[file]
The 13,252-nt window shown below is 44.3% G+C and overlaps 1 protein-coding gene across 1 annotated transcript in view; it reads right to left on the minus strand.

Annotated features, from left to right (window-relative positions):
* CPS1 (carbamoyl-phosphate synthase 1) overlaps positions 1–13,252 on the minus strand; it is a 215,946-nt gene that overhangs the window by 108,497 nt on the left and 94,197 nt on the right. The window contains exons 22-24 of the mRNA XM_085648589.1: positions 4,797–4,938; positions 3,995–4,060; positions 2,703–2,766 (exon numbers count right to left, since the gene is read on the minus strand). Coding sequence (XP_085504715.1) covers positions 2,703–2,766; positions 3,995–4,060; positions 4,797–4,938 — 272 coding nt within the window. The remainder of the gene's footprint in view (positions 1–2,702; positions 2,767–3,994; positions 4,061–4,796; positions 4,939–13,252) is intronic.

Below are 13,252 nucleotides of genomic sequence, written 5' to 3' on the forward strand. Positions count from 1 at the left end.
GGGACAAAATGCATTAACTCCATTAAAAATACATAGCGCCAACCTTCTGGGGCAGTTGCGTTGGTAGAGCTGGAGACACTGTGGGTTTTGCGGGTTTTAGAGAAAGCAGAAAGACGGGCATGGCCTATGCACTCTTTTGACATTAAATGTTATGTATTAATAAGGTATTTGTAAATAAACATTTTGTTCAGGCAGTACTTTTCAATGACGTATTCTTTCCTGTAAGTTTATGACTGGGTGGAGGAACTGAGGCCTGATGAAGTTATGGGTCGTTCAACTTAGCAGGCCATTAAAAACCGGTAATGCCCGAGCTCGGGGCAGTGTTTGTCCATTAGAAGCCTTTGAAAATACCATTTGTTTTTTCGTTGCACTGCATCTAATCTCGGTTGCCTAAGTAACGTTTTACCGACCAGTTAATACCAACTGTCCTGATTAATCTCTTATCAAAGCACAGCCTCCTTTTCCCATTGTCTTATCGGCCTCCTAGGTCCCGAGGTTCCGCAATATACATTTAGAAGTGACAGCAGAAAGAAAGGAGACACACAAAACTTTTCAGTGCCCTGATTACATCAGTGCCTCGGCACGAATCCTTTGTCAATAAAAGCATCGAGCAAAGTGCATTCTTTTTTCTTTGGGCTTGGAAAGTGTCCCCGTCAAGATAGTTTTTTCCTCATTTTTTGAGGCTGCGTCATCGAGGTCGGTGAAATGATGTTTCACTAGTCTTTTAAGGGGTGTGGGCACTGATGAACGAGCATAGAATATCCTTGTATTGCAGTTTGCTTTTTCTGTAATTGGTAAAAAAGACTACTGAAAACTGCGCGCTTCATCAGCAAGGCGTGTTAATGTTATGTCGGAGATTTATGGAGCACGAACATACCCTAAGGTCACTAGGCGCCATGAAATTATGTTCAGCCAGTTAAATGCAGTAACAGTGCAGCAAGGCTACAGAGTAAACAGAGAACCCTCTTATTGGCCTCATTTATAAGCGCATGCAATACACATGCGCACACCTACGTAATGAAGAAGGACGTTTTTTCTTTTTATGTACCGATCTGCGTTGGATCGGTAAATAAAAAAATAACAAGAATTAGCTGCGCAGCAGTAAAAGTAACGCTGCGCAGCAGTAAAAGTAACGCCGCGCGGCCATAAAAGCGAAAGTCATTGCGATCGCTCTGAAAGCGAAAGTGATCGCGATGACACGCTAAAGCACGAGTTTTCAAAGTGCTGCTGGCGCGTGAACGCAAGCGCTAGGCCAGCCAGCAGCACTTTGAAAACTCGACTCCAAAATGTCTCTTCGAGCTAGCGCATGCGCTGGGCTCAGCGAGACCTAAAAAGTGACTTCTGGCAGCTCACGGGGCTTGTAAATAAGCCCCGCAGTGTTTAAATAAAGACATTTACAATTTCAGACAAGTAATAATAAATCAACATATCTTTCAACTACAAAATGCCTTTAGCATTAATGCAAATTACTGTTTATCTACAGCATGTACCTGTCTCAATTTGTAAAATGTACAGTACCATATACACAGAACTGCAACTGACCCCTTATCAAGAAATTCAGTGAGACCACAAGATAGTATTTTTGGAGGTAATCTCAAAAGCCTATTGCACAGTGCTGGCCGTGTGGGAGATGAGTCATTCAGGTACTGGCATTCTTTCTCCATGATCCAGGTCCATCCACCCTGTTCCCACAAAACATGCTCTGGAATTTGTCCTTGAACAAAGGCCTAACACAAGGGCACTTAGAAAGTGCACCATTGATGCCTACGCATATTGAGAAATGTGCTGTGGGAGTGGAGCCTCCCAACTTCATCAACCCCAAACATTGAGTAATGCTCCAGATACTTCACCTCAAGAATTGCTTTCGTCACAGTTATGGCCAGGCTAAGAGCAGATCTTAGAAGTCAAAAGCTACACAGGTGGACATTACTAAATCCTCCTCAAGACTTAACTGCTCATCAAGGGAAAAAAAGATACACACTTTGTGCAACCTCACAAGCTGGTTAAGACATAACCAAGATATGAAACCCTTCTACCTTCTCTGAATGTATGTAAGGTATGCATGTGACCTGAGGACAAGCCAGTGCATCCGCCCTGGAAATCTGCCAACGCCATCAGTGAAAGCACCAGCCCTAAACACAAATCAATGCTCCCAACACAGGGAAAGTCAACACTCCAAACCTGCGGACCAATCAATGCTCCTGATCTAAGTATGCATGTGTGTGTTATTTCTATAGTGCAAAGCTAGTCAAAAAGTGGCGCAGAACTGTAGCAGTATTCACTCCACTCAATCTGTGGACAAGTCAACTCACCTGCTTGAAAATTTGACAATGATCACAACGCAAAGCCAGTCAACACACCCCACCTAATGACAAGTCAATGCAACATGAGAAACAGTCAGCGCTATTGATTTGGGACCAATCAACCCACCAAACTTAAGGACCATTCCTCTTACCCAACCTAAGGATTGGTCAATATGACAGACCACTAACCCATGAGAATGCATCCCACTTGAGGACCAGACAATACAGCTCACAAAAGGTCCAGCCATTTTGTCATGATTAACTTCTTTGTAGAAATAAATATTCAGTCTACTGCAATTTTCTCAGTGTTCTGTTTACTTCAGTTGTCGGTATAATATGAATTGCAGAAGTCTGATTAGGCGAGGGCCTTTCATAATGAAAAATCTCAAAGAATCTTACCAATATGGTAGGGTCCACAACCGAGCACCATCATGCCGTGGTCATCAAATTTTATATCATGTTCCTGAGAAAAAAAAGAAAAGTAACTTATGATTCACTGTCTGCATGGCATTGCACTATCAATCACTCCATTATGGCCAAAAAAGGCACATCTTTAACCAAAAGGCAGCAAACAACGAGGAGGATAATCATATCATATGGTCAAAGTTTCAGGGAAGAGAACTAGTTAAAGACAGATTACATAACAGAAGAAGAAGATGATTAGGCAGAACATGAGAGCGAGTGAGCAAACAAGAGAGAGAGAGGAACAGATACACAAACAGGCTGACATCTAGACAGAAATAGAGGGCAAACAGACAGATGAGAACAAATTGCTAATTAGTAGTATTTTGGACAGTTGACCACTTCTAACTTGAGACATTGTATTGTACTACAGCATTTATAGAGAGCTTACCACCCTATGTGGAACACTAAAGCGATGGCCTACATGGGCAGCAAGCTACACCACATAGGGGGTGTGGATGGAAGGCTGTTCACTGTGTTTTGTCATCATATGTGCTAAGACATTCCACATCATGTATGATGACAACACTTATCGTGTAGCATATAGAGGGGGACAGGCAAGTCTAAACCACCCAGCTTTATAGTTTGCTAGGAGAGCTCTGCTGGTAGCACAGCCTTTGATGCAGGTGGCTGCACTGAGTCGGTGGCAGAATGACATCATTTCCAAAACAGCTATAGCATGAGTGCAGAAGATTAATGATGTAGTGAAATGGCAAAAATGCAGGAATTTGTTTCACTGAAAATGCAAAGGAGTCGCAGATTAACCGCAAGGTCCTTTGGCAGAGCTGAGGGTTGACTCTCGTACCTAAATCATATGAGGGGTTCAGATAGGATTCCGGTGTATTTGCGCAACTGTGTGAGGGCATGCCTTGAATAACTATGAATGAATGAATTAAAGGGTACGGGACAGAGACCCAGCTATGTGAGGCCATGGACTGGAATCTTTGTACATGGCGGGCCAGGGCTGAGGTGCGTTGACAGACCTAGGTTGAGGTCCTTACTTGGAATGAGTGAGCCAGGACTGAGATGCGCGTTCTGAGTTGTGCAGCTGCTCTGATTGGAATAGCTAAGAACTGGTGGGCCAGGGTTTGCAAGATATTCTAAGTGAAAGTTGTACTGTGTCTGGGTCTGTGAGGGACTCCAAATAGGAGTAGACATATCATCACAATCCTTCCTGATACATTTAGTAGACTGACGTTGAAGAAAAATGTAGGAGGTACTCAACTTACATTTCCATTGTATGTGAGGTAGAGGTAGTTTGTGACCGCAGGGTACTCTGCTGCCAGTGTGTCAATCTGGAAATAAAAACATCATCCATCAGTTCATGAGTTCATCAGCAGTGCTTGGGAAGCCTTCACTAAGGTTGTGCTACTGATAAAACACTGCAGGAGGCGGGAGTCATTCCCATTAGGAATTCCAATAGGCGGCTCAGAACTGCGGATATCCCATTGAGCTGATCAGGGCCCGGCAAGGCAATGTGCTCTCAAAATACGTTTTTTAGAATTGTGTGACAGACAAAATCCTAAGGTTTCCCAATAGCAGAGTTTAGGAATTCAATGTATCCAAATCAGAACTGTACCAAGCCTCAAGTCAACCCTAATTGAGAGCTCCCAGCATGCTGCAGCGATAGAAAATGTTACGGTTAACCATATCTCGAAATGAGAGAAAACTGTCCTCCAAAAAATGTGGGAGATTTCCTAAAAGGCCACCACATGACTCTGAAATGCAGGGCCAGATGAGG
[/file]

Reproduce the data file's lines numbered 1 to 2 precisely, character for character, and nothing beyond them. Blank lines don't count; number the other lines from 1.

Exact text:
The 13,252-nt window shown below is 44.3% G+C and overlaps 1 protein-coding gene across 1 annotated transcript in view; it reads right to left on the minus strand.

Annotated features, from left to right (window-relative positions):